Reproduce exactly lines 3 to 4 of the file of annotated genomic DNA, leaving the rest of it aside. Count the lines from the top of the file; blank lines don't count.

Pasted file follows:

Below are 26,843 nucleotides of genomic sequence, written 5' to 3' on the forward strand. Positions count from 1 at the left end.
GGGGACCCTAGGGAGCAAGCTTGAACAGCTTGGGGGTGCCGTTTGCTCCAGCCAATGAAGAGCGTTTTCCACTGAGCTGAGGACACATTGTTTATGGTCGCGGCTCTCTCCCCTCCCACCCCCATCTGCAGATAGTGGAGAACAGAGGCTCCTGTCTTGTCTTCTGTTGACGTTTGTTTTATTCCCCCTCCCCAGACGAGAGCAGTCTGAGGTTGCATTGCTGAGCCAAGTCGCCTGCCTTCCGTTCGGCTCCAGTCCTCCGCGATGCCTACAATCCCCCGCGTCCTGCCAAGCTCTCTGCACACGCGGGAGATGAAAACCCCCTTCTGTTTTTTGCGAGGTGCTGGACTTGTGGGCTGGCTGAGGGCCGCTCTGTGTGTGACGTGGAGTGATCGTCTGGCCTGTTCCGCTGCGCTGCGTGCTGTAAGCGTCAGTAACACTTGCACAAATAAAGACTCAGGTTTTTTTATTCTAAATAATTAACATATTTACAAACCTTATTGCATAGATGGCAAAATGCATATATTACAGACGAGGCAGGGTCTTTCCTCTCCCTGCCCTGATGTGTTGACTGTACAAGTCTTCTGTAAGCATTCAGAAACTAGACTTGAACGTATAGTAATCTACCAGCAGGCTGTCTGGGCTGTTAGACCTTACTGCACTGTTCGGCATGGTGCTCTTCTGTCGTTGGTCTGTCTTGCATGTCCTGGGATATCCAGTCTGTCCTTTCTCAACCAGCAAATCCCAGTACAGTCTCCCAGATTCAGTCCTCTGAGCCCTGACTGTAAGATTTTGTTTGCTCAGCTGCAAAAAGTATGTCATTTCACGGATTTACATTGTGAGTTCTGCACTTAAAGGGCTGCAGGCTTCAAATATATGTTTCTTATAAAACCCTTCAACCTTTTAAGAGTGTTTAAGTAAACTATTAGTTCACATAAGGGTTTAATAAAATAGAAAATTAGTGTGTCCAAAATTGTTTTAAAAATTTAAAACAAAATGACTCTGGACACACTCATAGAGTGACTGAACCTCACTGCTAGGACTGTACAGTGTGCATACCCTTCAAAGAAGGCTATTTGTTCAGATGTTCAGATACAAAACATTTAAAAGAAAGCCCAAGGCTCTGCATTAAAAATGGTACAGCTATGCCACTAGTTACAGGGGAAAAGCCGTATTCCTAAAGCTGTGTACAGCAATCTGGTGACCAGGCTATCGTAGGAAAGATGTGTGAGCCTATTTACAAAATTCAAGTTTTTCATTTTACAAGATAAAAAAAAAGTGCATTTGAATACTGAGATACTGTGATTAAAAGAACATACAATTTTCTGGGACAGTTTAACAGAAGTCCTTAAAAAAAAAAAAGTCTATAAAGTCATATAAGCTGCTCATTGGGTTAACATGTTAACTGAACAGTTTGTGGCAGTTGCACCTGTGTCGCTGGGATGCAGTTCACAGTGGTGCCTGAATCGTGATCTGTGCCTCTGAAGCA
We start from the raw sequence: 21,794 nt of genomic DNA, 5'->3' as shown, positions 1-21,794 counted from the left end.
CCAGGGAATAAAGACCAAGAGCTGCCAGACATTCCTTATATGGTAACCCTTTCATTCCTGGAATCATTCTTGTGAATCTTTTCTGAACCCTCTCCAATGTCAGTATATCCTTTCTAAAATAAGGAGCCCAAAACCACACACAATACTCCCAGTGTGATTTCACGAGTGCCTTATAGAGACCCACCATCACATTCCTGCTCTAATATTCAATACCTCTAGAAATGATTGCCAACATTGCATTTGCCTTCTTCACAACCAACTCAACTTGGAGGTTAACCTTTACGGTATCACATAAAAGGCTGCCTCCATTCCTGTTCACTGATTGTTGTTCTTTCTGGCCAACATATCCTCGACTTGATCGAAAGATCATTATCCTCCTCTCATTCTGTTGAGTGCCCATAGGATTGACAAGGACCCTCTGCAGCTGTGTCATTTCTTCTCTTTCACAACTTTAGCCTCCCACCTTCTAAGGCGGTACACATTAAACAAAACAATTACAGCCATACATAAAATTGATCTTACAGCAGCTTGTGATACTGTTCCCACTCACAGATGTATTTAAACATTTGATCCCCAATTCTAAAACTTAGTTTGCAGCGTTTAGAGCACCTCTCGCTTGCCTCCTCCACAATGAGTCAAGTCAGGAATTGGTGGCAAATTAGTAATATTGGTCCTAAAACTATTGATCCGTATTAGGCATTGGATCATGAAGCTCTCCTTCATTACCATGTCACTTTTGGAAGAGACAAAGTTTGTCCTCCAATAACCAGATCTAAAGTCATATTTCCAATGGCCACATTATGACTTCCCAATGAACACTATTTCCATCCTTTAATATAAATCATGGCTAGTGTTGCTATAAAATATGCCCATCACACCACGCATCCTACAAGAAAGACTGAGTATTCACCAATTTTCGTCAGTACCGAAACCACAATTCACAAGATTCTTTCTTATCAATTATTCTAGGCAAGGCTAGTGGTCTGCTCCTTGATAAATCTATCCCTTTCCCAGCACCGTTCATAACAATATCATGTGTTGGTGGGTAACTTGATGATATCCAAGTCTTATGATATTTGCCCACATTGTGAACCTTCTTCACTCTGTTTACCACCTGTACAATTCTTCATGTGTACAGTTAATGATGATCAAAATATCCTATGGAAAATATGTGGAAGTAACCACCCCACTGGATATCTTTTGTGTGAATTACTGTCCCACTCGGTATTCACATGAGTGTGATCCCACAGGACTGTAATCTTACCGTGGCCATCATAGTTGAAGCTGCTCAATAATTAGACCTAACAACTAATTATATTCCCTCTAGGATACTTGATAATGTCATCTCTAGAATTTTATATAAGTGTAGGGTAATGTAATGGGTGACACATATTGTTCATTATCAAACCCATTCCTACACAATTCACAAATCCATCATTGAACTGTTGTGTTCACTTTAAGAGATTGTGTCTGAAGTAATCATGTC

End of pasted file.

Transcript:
We start from the raw sequence: 21,794 nt of genomic DNA, 5'->3' as shown, positions 1-21,794 counted from the left end.
CCAGGGAATAAAGACCAAGAGCTGCCAGACATTCCTTATATGGTAACCCTTTCATTCCTGGAATCATTCTTGTGAATCTTTTCTGAACCCTCTCCAATGTCAGTATATCCTTTCTAAAATAAGGAGCCCAAAACCACACACAATACTCCCAGTGTGATTTCACGAGTGCCTTATAGAGACCCACCATCACATTCCTGCTCTAATATTCAATACCTCTAGAAATGATTGCCAACATTGCATTTGCCTTCTTCACAACCAACTCAACTTGGAGGTTAACCTTTACGGTATCACATAAAAGGCTGCCTCCATTCCTGTTCACTGATTGTTGTTCTTTCTGGCCAACATATCCTCGACTTGATCGAAAGATCATTATCCTCCTCTCATTCTGTTGAGTGCCCATAGGATTGACAAGGACCCTCTGCAGCTGTGTCATTTCTTCTCTTTCACAACTTTAGCCTCCCACCTTCTAAGGCGGTACACATTAAACAAAACAATTACAGCCATACATAAAATTGATCTTACAGCAGCTTGTGATACTGTTCCCACTCACAGATGTATTTAAACATTTGATCCCCAATTCTAAAACTTAGTTTGCAGCGTTTAGAGCACCTCTCGCTTGCCTCCTCCACAATGAGTCAAGTCAGGAATTGGTGGCAAATTAGTAATATTGGTCCTAAAACTATTGATCCGTATTAGGCATTGGATCATGAAGCTCTCCTTCATTACCATGTCACTTTTGGAAGAGACAAAGTTTGTCCTCCAATAACCAGATCTAAAGTCATATTTCCAATGGCCACATTATGACTTCCCAATGAACACTATTTCCATCCTTTAATATAAATCATGGCTAGTGTTGCTATAAAATATGCCCATCACACCACGCATCCTACAAGAAAGACTGAGTATTCACCAATTTTCGTCAGTACCGAAACCACAATTCACAAGATTCTTTCTTATCAATTATTCTAGGCAAGGCTAGTGGTCTGCTCCTTGATAAATCTATCCCTTTCCCAGCACCGTTCATAACAATATCATGTGTTGGTGGGTAACTTGATGATATCCAAGTCTTATGATATTTGCCCACATTGTGAACCTTCTTCACTCTGTTTACCACCTGTACAATTCTTCATGTGTACAGTTAATGATGATCAAAATATCCTATGGAAAATATGTGGAAGTAACCACCCCACTGGATATCTTTTGTGTGAATTACTGTCCCACTCGGTATTCACATGAGTGTGATCCCACAGGACTGTAATCTTACCGTGGCCATCATAGTTGAAGCTGCTCAATAATTAGACCTAACAACTAATTATATTCCCTCTAGGATACTTGATAATGTCATCTCTAGAATTTTATATAAGTGTAGGGTAATGTAATGGGTGACACATATTGTTCATTATCAAACCCATTCCTACACAATTCACAAATCCATCATTGAACTGTTGTGTTCACTTTAAGAGATTGTGTCTGAAGTAATCATGTC